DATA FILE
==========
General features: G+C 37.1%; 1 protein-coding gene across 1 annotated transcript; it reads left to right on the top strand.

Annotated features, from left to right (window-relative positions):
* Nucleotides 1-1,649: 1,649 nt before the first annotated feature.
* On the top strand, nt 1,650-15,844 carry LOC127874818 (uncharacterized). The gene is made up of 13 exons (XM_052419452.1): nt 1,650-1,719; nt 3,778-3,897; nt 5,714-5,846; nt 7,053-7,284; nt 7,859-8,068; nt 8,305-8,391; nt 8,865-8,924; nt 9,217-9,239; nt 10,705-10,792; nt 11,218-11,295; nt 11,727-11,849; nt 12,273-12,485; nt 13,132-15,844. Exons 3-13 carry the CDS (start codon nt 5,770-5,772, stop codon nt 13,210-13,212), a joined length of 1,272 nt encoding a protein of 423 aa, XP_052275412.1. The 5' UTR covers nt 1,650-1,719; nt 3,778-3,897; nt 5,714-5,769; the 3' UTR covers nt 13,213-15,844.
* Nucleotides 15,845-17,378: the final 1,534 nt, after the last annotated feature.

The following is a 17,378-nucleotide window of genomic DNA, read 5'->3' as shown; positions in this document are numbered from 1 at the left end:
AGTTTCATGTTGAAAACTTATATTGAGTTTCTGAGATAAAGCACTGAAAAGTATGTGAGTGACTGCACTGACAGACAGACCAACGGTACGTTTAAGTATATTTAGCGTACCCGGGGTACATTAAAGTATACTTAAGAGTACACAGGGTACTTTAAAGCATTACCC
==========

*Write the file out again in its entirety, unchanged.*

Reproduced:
General features: G+C 37.1%; 1 protein-coding gene across 1 annotated transcript; it reads left to right on the top strand.

Annotated features, from left to right (window-relative positions):
* Nucleotides 1-1,649: 1,649 nt before the first annotated feature.
* On the top strand, nt 1,650-15,844 carry LOC127874818 (uncharacterized). The gene is made up of 13 exons (XM_052419452.1): nt 1,650-1,719; nt 3,778-3,897; nt 5,714-5,846; nt 7,053-7,284; nt 7,859-8,068; nt 8,305-8,391; nt 8,865-8,924; nt 9,217-9,239; nt 10,705-10,792; nt 11,218-11,295; nt 11,727-11,849; nt 12,273-12,485; nt 13,132-15,844. Exons 3-13 carry the CDS (start codon nt 5,770-5,772, stop codon nt 13,210-13,212), a joined length of 1,272 nt encoding a protein of 423 aa, XP_052275412.1. The 5' UTR covers nt 1,650-1,719; nt 3,778-3,897; nt 5,714-5,769; the 3' UTR covers nt 13,213-15,844.
* Nucleotides 15,845-17,378: the final 1,534 nt, after the last annotated feature.

The following is a 17,378-nucleotide window of genomic DNA, read 5'->3' as shown; positions in this document are numbered from 1 at the left end:
AGTTTCATGTTGAAAACTTATATTGAGTTTCTGAGATAAAGCACTGAAAAGTATGTGAGTGACTGCACTGACAGACAGACCAACGGTACGTTTAAGTATATTTAGCGTACCCGGGGTACATTAAAGTATACTTAAGAGTACACAGGGTACTTTAAAGCATTACCC